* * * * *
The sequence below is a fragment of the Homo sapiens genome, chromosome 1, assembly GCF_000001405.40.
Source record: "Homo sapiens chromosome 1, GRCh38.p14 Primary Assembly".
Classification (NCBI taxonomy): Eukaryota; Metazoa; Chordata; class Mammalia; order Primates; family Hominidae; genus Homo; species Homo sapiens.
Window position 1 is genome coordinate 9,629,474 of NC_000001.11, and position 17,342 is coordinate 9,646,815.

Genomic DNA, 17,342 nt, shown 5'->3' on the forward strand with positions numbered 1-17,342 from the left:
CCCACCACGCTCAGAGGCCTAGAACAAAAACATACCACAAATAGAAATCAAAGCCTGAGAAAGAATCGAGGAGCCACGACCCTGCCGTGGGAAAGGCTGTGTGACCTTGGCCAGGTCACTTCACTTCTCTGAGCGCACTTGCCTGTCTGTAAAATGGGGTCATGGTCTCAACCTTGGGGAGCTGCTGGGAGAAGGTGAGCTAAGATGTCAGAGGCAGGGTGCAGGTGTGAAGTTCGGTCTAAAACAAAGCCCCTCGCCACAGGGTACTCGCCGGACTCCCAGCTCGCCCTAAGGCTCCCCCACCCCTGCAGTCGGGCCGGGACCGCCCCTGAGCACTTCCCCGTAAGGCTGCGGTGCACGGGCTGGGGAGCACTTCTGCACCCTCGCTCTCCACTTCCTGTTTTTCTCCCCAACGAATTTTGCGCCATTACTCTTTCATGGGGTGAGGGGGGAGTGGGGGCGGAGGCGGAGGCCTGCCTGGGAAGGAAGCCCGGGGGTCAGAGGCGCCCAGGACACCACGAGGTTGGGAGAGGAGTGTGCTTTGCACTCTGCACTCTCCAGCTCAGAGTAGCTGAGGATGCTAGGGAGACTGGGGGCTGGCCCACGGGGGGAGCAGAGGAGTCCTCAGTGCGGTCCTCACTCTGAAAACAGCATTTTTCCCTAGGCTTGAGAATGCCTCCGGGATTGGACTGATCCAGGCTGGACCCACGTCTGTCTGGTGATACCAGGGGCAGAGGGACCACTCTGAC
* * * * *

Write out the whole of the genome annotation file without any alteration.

The sequence below is a fragment of the Homo sapiens genome, chromosome 1, assembly GCF_000001405.40.
Source record: "Homo sapiens chromosome 1, GRCh38.p14 Primary Assembly".
Classification (NCBI taxonomy): Eukaryota; Metazoa; Chordata; class Mammalia; order Primates; family Hominidae; genus Homo; species Homo sapiens.
Window position 1 is genome coordinate 9,629,474 of NC_000001.11, and position 17,342 is coordinate 9,646,815.

Genomic DNA, 17,342 nt, shown 5'->3' on the forward strand with positions numbered 1-17,342 from the left:
CCCACCACGCTCAGAGGCCTAGAACAAAAACATACCACAAATAGAAATCAAAGCCTGAGAAAGAATCGAGGAGCCACGACCCTGCCGTGGGAAAGGCTGTGTGACCTTGGCCAGGTCACTTCACTTCTCTGAGCGCACTTGCCTGTCTGTAAAATGGGGTCATGGTCTCAACCTTGGGGAGCTGCTGGGAGAAGGTGAGCTAAGATGTCAGAGGCAGGGTGCAGGTGTGAAGTTCGGTCTAAAACAAAGCCCCTCGCCACAGGGTACTCGCCGGACTCCCAGCTCGCCCTAAGGCTCCCCCACCCCTGCAGTCGGGCCGGGACCGCCCCTGAGCACTTCCCCGTAAGGCTGCGGTGCACGGGCTGGGGAGCACTTCTGCACCCTCGCTCTCCACTTCCTGTTTTTCTCCCCAACGAATTTTGCGCCATTACTCTTTCATGGGGTGAGGGGGGAGTGGGGGCGGAGGCGGAGGCCTGCCTGGGAAGGAAGCCCGGGGGTCAGAGGCGCCCAGGACACCACGAGGTTGGGAGAGGAGTGTGCTTTGCACTCTGCACTCTCCAGCTCAGAGTAGCTGAGGATGCTAGGGAGACTGGGGGCTGGCCCACGGGGGGAGCAGAGGAGTCCTCAGTGCGGTCCTCACTCTGAAAACAGCATTTTTCCCTAGGCTTGAGAATGCCTCCGGGATTGGACTGATCCAGGCTGGACCCACGTCTGTCTGGTGATACCAGGGGCAGAGGGACCACTCTGAC